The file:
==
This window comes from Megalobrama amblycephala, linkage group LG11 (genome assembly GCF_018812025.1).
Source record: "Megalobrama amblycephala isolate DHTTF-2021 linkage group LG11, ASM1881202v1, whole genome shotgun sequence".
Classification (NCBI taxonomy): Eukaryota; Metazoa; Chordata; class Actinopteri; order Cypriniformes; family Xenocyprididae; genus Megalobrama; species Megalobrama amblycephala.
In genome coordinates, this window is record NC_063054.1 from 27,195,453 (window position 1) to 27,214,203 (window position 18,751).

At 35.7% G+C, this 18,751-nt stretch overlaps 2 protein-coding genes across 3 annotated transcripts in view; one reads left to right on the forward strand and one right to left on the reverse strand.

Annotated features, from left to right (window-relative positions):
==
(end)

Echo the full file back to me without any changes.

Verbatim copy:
This window comes from Megalobrama amblycephala, linkage group LG11 (genome assembly GCF_018812025.1).
Source record: "Megalobrama amblycephala isolate DHTTF-2021 linkage group LG11, ASM1881202v1, whole genome shotgun sequence".
Classification (NCBI taxonomy): Eukaryota; Metazoa; Chordata; class Actinopteri; order Cypriniformes; family Xenocyprididae; genus Megalobrama; species Megalobrama amblycephala.
In genome coordinates, this window is record NC_063054.1 from 27,195,453 (window position 1) to 27,214,203 (window position 18,751).

At 35.7% G+C, this 18,751-nt stretch overlaps 2 protein-coding genes across 3 annotated transcripts in view; one reads left to right on the forward strand and one right to left on the reverse strand.

Annotated features, from left to right (window-relative positions):